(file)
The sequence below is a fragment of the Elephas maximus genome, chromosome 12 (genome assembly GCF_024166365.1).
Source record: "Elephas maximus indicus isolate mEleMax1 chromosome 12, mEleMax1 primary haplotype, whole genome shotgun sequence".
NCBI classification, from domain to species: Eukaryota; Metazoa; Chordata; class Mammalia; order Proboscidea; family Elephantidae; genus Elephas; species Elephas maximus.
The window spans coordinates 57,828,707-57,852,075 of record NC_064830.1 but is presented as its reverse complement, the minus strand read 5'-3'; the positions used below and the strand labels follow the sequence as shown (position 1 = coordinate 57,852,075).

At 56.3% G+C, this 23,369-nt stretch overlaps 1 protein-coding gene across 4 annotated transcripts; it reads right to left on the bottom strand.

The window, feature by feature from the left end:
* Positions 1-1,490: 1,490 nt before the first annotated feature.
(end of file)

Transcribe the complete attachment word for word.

The sequence below is a fragment of the Elephas maximus genome, chromosome 12 (genome assembly GCF_024166365.1).
Source record: "Elephas maximus indicus isolate mEleMax1 chromosome 12, mEleMax1 primary haplotype, whole genome shotgun sequence".
NCBI classification, from domain to species: Eukaryota; Metazoa; Chordata; class Mammalia; order Proboscidea; family Elephantidae; genus Elephas; species Elephas maximus.
The window spans coordinates 57,828,707-57,852,075 of record NC_064830.1 but is presented as its reverse complement, the minus strand read 5'-3'; the positions used below and the strand labels follow the sequence as shown (position 1 = coordinate 57,852,075).

At 56.3% G+C, this 23,369-nt stretch overlaps 1 protein-coding gene across 4 annotated transcripts; it reads right to left on the bottom strand.

The window, feature by feature from the left end:
* Positions 1-1,490: 1,490 nt before the first annotated feature.